Most migraine sufferers are women, so it stands to reason that an overwhelming majority are also “mommy migraineurs,” women who have learned how to juggle play dates, school meetings, and nap schedules while managing chronic migraine headache symptoms. Here are some helpful tips for parenting with migraines.
Whether you’re the parent of a newborn infant, toddler, or grade-school tween, child-raising is one of the most difficult… and rewarding challenges facing chronic pain patients today. With migraines, intense headaches, severe nausea, and crippling fatigue make it difficult to commit to after-school programs or birthday parties.
As mommy migraineurs, we sometimes struggle with feelings of guilt, anger, and sorrow because of the restrictions placed upon us by migraine headaches.
In order to be the best parent you can be, it’s important to develop certain routines that help us stay on track, regardless of migraine attacks. By making these lifestyle changes, we can improve our relationship with our children, learn how to manage migraine symptoms more efficiently, and avoid negative emotions resulting from depression and anxiety.
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Here are some helpful sanity-saving parenting tips for moms with migraines:
Strive for consistency
Women who suffer from frequent migraines are more likely than others to also experience frequent mood swings. Depression, anxiety, bipolar disorder, extreme irritability, and chronic fatigue are all conditions that correlate strongly with migraine disorder. For children, watching a parent’s ever-changing moods can be traumatic.
If you feel particularly stressed, gloomy, or agitated- significantly more than usual- then do whatever you can to remove yourself from your child’s attention. Try to arrange an impromptu play date, put out a thick stack of paper with crayons, or just let your child sit in front of the TV for a while.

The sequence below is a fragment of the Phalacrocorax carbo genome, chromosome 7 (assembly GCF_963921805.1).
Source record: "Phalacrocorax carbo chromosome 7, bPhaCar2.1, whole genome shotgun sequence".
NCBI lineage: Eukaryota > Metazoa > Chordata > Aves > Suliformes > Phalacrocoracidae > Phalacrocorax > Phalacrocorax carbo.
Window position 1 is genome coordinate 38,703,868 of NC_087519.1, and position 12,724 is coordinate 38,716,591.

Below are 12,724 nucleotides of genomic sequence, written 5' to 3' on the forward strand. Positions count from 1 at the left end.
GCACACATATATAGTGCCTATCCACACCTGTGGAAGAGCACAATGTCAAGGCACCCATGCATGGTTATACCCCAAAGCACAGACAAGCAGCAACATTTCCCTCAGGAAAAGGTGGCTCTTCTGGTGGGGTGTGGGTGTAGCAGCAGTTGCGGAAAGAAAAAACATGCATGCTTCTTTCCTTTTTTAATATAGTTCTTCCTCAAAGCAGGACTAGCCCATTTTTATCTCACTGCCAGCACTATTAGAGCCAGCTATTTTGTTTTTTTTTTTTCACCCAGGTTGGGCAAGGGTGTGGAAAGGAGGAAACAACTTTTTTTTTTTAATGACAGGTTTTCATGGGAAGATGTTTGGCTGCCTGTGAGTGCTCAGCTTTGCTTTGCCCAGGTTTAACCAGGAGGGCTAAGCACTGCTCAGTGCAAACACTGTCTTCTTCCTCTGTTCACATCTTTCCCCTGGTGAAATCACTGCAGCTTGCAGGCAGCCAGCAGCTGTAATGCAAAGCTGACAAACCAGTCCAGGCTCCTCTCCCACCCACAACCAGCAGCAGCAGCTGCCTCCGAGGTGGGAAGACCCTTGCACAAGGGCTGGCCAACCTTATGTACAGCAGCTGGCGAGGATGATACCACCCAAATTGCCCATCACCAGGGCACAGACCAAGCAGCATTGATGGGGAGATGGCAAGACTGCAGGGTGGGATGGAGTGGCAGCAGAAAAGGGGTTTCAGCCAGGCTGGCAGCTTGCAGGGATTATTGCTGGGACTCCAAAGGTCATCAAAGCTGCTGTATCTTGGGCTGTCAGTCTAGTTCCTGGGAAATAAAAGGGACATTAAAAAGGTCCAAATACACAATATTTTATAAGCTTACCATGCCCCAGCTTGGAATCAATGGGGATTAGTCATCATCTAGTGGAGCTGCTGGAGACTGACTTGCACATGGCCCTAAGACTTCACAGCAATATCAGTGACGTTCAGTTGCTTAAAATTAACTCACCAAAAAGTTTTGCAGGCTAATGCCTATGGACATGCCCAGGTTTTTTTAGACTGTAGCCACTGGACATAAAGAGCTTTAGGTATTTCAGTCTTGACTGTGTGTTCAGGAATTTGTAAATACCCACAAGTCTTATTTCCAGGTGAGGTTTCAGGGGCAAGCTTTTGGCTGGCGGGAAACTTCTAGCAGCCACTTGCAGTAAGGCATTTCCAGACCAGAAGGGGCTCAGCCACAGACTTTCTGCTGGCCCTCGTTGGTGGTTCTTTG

As long as your child is constantly being supervised, you have no reason to feel guilty for needing a few moments of “Me Time.”
Are you the only person responsible for picking up your children from school or daycare? If so, then it’s important to make a back-up plan for days when severe migraines keep you indoors.
Ask a friend or relative if she is willing to be on-call in the event of a really excruciating migraine attack that leaves you unable to stand up or drive. Or, see if there are any after-school babysitting centers that are available for last-minute drop-ins. Make sure your children are familiar with alternate pick-up plans, as well, and that they recognize any new caretakers. Alert your school principal when somebody other than yourself will be getting your children from school, as well.
Teach your children independence
It’s a hard fact of parenting with migraines that sometimes, children have to learn how to do certain things for themselves. This doesn’t apply to babies and toddlers, of course. However, even small children can be taught how to make a sandwich, clean their room, fold their own laundry, or even wash a few (plastic) plates and cups.
By teaching them these basic skills, you are helping them learn how to be more independent and productive, while also reducing your chances for suffering stress-related migraines.
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